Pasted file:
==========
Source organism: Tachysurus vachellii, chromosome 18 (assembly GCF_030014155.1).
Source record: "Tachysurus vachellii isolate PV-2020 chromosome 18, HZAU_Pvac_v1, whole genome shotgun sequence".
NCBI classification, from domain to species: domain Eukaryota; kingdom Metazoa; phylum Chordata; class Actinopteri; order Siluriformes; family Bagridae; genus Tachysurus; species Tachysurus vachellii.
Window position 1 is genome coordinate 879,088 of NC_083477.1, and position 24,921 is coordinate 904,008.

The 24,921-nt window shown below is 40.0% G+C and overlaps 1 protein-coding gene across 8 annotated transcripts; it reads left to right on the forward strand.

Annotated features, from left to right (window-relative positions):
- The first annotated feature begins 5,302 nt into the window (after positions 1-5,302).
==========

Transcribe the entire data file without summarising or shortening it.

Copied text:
Source organism: Tachysurus vachellii, chromosome 18 (assembly GCF_030014155.1).
Source record: "Tachysurus vachellii isolate PV-2020 chromosome 18, HZAU_Pvac_v1, whole genome shotgun sequence".
NCBI classification, from domain to species: domain Eukaryota; kingdom Metazoa; phylum Chordata; class Actinopteri; order Siluriformes; family Bagridae; genus Tachysurus; species Tachysurus vachellii.
Window position 1 is genome coordinate 879,088 of NC_083477.1, and position 24,921 is coordinate 904,008.

The 24,921-nt window shown below is 40.0% G+C and overlaps 1 protein-coding gene across 8 annotated transcripts; it reads left to right on the forward strand.

Annotated features, from left to right (window-relative positions):
- The first annotated feature begins 5,302 nt into the window (after positions 1-5,302).